By 2030, the UN predicts that 80 percent of the world population will live in urban areas, and cities will increasingly be the spaces where conflicts arise and related violence will occur. Dr. Beth Fisher-Yoshida and Dr.
For many years, Dr. Orit Gal has been engaged in solving the Middle East conflict and has explored why accumulated actions to resolve the conflict have failed. Dr. Gal suggests that complexity can help us understand why conflict and other social challenges cannot simply be reduced to a list of individual ‘problems to solve’. Rather, she suggests that the metaphor of Chinese acupuncture can offer insights into understanding how small interventions can disrupt and change the behavior of individuals, the dynamics of entire social systems, and the world in which we live.
Physics models are simple but people are complex. How can mathematical models help us understand human behavior? Dr. Larry Liebovitch will share how simple mathematical models and equations can tell us surprising things about the consequences of human behavior.
Elections, peace talks, protests, and other conflicts are highly visible symbols of countries undergoing political and social change. However, such visible symbols sometimes mask the deeper, hidden patterns that are actually driving the social system. Drawing on examples from Myanmar’s peace and reform process, this talk will illustrate how revealing and acting on hidden patterns can help international assistance avoid inadvertently doing harm, while supporting more sustainable, positive transformation.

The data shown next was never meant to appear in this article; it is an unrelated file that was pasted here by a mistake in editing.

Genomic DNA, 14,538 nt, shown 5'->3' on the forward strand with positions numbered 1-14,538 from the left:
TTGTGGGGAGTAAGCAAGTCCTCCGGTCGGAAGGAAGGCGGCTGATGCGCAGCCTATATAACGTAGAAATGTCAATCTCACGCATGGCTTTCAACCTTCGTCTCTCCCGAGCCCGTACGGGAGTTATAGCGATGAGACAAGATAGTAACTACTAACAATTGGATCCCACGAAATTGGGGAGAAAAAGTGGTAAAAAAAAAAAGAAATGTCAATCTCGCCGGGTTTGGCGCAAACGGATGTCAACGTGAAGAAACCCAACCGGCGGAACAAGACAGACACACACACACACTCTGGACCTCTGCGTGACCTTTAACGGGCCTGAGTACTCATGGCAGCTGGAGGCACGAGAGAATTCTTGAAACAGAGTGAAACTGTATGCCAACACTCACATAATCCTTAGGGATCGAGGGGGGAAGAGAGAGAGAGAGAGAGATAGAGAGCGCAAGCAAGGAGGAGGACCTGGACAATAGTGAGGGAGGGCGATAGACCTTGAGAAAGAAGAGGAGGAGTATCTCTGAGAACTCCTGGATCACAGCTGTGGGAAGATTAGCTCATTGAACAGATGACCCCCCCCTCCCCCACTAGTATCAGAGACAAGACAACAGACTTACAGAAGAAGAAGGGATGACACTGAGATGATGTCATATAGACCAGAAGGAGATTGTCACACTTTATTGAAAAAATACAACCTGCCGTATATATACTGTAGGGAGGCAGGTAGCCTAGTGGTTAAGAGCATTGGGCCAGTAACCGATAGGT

In complex adaptive systems, including human social systems, patterns emerge when diverse agents follow the same short list of simple rules. In her talk, Dr. Glenda Eoyang will explore some of these simple rules and the emergent patterns they create in both the natural and human worlds. She’ll then explore the question “How can we use simple rules to see, understand, and influence patterns for sustainable peace?”
Intractable conflicts are those conflicts that persist over time and space. They draw us in and we seem to remain trapped in their grip despite efforts of many to resolve them. Examples are easy to identify – from national and international conflicts to a longstanding family feud. In his 10-minute talk, Dr. Peter Coleman will share a new way of thinking about and engaging in intractable conflict – through the lens of complexity science and dynamical systems theory
WKCR programmer Danielle Smith sat down with Alexandra Watson, the managing editor of Apogee Journal, to discuss the release of Apogee's fifth issue. Apogee is a literary journal, whose self-proclaimed mission is to "publish exciting work that interrogates the status quo, providing a platform for unheard voices, including emerging writers of color."
Firing Lion from Wednesday, June 3, 2015. Hosted by Kristyn Brundidge with panelists Dan Radov, Yale Reisman, and Ryan Young. Topics include: Columbia Baseball's historic weekend at the Coral Gables Regionals, FIFA President Sepp Blatter's resignation, and a brief preview of the NBA Finals between the Golden State Warriors and the Cleveland Cavaliers.
Danielle Smith sat down with independent curator Yulia Topchiy to discuss the opening of an exhibit called Made in Ridgewood. The exhibit features the work of Joy Curtis, Riitta Ikonen, Yasue Maetake, Christian Sampson, Adam Sipe, and Josef Zutelgte, all artists who are based in Ridgewood. Made in Ridgewood opens on June 5th at 6:00 p.m. and will be open every day from 1-6 pm until June 30th. The exhibit is located at
Following Columbia Baseball's elimination from the NCAA Tournament after a loss to Miami in the Coral Gables Regional Final, head coach Brett Boretti spoke with Ryan Young for one final time about his team's historic season.
Highlights and reaction from arguably Columbia Baseball's greatest win in program history. The three-time defending Ivy League Champions defeated #5 Miami, 3-0, to win its third game in the 2015 NCAA Coral Gables Regional. Announcer: Ryan Young. Reaction from freshmen pitchers Bryce Barr and Zack Bahm, who combined to toss eight scoreless, two-hit innings, in addition to reaction from head coach Brett Boretti.